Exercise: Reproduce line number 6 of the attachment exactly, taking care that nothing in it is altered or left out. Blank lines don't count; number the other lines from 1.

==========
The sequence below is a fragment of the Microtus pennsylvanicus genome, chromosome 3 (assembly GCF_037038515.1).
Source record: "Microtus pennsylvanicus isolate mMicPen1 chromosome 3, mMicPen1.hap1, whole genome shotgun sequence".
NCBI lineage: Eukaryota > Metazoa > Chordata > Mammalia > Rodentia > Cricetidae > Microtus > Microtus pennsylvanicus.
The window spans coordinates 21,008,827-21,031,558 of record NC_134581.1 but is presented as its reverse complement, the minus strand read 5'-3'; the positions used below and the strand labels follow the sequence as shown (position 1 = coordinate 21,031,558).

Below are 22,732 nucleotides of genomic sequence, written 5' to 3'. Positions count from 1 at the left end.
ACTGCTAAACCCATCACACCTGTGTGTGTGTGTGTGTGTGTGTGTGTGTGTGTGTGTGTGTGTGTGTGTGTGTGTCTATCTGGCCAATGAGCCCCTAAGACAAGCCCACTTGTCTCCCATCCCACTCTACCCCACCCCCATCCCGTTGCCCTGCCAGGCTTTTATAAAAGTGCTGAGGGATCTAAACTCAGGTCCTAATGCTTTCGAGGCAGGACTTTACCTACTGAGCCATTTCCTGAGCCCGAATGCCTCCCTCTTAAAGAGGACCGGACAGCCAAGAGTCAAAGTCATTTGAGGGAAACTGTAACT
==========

ACTGCTAAACCCATCACACCTGTGTGTGTGTGTGTGTGTGTGTGTGTGTGTGTGTGTGTGTGTGTGTGTGTGTGTCTATCTGGCCAATGAGCCCCTAAGACAAGCCCACTTGTCTCCCATCCCACTCTACCCCACCCCCATCCCGTTGCCCTGCCAGGCTTTTATAAAAGTGCTGAGGGATCTAAACTCAGGTCCTAATGCTTTCGAGGCAGGACTTTACCTACTGAGCCATTTCCTGAGCCCGAATGCCTCCCTCTTAAAGAGGACCGGACAGCCAAGAGTCAAAGTCATTTGAGGGAAACTGTAACT